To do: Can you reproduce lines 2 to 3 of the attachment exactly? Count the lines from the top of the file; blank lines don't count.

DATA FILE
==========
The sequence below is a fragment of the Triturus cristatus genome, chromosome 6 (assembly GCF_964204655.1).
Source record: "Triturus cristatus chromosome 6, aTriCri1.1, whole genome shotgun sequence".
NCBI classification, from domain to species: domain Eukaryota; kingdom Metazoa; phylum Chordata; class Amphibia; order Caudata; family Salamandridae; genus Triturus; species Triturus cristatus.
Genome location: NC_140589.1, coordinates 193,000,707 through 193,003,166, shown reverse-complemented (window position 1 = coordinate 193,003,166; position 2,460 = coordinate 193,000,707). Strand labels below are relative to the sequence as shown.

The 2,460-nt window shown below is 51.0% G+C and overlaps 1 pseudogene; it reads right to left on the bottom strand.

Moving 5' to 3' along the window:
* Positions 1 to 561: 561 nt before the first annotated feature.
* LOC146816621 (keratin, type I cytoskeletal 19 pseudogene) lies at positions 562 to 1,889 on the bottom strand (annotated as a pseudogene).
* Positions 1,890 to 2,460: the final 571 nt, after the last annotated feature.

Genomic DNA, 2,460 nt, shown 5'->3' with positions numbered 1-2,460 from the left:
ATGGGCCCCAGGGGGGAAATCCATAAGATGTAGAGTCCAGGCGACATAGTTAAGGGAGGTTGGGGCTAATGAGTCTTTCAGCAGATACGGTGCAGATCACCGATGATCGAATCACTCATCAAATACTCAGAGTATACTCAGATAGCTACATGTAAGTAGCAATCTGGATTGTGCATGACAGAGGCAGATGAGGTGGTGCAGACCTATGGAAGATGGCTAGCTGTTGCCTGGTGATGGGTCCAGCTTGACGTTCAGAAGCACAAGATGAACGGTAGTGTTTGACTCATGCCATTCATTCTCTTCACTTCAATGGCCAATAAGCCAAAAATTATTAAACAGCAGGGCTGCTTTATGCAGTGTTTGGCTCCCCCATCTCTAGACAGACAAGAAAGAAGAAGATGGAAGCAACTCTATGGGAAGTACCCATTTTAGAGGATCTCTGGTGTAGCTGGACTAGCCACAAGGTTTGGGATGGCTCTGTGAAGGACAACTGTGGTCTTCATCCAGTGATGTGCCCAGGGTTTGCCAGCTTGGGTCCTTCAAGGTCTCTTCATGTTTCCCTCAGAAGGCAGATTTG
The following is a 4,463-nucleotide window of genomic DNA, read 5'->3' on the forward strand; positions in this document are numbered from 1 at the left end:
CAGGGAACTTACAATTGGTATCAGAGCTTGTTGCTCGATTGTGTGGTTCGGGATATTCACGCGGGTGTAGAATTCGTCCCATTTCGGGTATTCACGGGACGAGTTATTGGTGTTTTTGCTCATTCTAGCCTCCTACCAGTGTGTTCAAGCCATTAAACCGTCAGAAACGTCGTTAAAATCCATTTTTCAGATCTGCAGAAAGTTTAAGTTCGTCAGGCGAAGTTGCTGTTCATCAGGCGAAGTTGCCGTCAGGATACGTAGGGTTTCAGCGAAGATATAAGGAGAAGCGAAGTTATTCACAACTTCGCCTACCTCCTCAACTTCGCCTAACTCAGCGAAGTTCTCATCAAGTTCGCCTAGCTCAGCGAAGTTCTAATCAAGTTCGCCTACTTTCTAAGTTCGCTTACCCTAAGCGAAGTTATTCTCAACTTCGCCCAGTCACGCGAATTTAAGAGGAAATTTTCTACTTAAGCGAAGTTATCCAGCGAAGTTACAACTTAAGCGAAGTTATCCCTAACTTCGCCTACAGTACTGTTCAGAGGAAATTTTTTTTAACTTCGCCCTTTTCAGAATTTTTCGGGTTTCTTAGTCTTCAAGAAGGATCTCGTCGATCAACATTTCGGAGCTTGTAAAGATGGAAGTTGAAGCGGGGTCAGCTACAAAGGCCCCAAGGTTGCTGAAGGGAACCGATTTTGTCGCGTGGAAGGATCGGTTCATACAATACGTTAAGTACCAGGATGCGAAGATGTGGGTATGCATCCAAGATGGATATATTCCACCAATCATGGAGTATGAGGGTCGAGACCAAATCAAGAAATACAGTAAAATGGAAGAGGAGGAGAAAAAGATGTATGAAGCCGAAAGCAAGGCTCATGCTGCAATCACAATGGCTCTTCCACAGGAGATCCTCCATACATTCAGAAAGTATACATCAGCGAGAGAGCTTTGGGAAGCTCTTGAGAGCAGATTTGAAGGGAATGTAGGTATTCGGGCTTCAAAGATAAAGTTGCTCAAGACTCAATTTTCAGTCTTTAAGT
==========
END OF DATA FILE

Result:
Source record: "Triturus cristatus chromosome 6, aTriCri1.1, whole genome shotgun sequence".
NCBI classification, from domain to species: domain Eukaryota; kingdom Metazoa; phylum Chordata; class Amphibia; order Caudata; family Salamandridae; genus Triturus; species Triturus cristatus.